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FRANZ XAVER MESSERSCHMIDT 1736-1783: FROM NEOCLASSICISM TO EXPRESSIONISM

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© Courtesy of Neue Galerie Museum for German and Austrian Art
FRANZ XAVER MESSERSCHMIDT 1736-1783: FROM NEOCLASSICISM TO EXPRESSIONISM
Curated by: Guilhem Scherf

1048 Fifth Avenue
New York, NY 10028
September 16th, 2010 - January 10th, 2011

QUICK FACTS
WEBSITE:  
http://www.neuegalerie.org/
NEIGHBORHOOD:  
upper east side
EMAIL:  
museum@neuegalerie.org
PHONE:  
(212) 628-6200
OPEN HOURS:  
Sat-Mon,Thu11-6; Fri 11-9
TAGS:  
sculpture

DESCRIPTION

Franz Xaver Messerschmidt will be the first exhibition in the United States devoted exclusively to this major late 18th-century Austro-Bavarian sculptor. It will focus on the artist’s so-called “character heads,” among the most important works of sculpture from their era. The exhibition is organized by Guilhem Scherf, chief curator of sculpture at the Musée du Louvre.

The show will be on view at the Neue Galerie New York from September 16, 2010, to January 10, 2011, then travel to the Louvre, where it will be on view from January 26 to April 25, 2011. This is the first collaboration between the Neue Galerie and the Louvre. It will be accompanied by a full-scale catalogue, with essays by Guilhem Scherf, Maria Pötzl-Malikova, Antonia Boström, and Marie-Claude Lambotte.

Messerschmidt made his mark at first in Vienna, where he enjoyed a successful career, including several royal commissions. Working in a neoclassical vein, Messerschmidt produced some of the most important sculptures of the eighteenth century. He presented the individual features of his models in a way “true to nature,” in keeping with their age and without idealizing them. No other sculptor in Vienna at the time was similarly uncompromising when producing portraits.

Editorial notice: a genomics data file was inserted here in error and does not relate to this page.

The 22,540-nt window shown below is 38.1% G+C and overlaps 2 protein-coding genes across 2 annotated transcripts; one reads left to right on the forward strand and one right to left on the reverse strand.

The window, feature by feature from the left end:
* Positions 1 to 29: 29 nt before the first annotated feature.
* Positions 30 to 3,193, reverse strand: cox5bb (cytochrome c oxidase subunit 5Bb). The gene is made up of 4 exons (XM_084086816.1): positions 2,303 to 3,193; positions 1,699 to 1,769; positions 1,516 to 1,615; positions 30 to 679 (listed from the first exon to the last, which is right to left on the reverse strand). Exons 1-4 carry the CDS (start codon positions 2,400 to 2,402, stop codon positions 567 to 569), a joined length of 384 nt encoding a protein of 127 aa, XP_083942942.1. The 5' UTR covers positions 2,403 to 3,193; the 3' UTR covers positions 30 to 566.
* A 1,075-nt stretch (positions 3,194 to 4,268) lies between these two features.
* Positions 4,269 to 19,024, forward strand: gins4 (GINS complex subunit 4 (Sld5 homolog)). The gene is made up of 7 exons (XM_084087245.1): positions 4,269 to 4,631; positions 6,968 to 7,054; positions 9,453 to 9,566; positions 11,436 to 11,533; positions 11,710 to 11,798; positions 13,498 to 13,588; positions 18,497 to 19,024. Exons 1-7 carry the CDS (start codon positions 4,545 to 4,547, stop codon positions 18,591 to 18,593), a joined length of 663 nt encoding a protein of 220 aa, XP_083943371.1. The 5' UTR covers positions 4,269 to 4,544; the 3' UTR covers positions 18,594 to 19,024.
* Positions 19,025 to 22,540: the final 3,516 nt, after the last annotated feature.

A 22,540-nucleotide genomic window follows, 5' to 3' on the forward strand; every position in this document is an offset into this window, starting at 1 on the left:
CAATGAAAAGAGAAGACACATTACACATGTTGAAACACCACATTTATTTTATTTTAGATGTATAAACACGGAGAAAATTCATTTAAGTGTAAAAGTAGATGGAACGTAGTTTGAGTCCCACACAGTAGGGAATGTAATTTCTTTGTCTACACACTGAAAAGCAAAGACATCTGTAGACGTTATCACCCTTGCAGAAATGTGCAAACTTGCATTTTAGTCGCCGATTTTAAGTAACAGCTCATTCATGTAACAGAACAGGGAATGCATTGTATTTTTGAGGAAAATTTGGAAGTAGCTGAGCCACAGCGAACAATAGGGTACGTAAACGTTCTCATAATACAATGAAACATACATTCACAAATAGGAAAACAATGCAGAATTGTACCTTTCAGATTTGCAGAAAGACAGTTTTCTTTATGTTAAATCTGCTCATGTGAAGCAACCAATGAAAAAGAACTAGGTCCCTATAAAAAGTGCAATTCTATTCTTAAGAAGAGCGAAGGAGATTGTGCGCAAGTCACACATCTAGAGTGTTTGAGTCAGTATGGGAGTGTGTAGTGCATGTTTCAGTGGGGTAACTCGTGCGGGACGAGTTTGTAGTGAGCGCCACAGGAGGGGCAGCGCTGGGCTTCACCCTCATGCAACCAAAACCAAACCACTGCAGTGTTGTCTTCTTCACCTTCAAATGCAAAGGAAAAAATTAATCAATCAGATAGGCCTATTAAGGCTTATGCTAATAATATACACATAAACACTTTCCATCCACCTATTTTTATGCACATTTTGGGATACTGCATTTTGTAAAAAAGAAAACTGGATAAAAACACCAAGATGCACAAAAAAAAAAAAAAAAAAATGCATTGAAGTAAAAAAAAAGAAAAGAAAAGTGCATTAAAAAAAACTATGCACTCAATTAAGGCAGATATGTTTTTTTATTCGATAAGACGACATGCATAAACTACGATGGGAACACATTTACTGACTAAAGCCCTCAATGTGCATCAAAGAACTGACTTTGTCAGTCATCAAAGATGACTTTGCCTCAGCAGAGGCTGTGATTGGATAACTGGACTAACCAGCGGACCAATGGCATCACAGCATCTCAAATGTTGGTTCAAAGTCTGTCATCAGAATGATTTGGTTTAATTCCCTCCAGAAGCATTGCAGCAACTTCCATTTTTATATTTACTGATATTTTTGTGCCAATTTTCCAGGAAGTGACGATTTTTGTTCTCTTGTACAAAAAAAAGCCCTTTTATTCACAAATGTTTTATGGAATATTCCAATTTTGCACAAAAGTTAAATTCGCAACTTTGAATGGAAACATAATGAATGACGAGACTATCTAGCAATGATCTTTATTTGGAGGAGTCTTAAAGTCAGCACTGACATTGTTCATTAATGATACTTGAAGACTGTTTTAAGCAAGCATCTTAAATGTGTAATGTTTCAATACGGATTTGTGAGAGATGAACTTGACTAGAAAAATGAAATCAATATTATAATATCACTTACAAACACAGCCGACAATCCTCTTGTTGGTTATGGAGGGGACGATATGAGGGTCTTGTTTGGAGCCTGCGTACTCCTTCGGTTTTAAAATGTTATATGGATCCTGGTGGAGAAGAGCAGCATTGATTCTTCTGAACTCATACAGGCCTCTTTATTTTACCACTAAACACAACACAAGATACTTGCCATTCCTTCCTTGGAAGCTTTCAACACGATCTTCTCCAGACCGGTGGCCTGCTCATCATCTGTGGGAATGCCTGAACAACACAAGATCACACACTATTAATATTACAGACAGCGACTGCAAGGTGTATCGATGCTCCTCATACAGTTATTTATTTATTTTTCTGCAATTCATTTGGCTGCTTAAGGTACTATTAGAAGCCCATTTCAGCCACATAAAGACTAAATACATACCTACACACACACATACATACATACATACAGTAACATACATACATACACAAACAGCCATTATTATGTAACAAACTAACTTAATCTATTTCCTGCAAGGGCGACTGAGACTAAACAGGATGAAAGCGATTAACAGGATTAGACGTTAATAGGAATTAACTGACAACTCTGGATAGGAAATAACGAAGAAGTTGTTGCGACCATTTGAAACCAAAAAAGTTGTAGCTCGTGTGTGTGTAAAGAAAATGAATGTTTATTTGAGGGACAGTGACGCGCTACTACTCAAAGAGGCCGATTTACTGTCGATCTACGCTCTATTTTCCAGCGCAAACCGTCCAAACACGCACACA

Around 1770, there was a rupture in Messerschmidt’s life. The artist was thought to have psychological problems, lost his position at the university, and decided to return to Wiesensteig, his native Bavarian town. Messerschmidt devoted himself to the creation of his “character heads,” the body of work for which he would become best known. To produce these works, the artist would look into the mirror, pinching his body and contorting his face. He then rendered, with great precision, his distorted expressions. Messerschmidt is known to have produced 49 of these astonishing works before he died in 1783 at the age of 47.

Messerschmidt can be seen in relation to artists such as William Blake and Francisco Goya for his explorations of the dark side of the human soul. His “character heads,” in particular, are masterly works of sculpture, whose expressive intensity anticipates several later developments in art. This exhibition will extend the mission of the Neue Galerie, showing the roots of Expressionism and provide for a more complete understanding of the works in the museum collection.